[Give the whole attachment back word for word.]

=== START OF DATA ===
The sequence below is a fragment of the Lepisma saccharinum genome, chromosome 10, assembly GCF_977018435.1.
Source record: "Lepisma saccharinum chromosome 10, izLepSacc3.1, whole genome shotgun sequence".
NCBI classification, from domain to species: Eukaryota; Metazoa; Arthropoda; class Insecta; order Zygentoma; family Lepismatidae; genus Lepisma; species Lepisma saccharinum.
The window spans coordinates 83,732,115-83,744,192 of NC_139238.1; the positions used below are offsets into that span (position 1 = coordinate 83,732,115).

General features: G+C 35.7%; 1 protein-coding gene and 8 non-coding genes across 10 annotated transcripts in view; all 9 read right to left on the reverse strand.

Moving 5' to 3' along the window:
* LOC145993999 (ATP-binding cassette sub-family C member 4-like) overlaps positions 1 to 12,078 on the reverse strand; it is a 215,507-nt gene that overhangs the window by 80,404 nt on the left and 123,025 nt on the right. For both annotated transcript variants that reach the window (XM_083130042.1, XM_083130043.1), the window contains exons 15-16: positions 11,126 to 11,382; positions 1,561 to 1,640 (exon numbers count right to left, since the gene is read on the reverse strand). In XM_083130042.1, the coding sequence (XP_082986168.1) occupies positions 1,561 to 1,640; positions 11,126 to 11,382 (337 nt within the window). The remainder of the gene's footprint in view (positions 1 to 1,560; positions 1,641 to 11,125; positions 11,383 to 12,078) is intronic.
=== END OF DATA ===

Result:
The sequence below is a fragment of the Lepisma saccharinum genome, chromosome 10, assembly GCF_977018435.1.
Source record: "Lepisma saccharinum chromosome 10, izLepSacc3.1, whole genome shotgun sequence".
NCBI classification, from domain to species: Eukaryota; Metazoa; Arthropoda; class Insecta; order Zygentoma; family Lepismatidae; genus Lepisma; species Lepisma saccharinum.
The window spans coordinates 83,732,115-83,744,192 of NC_139238.1; the positions used below are offsets into that span (position 1 = coordinate 83,732,115).

General features: G+C 35.7%; 1 protein-coding gene and 8 non-coding genes across 10 annotated transcripts in view; all 9 read right to left on the reverse strand.

Moving 5' to 3' along the window:
* LOC145993999 (ATP-binding cassette sub-family C member 4-like) overlaps positions 1 to 12,078 on the reverse strand; it is a 215,507-nt gene that overhangs the window by 80,404 nt on the left and 123,025 nt on the right. For both annotated transcript variants that reach the window (XM_083130042.1, XM_083130043.1), the window contains exons 15-16: positions 11,126 to 11,382; positions 1,561 to 1,640 (exon numbers count right to left, since the gene is read on the reverse strand). In XM_083130042.1, the coding sequence (XP_082986168.1) occupies positions 1,561 to 1,640; positions 11,126 to 11,382 (337 nt within the window). The remainder of the gene's footprint in view (positions 1 to 1,560; positions 1,641 to 11,125; positions 11,383 to 12,078) is intronic.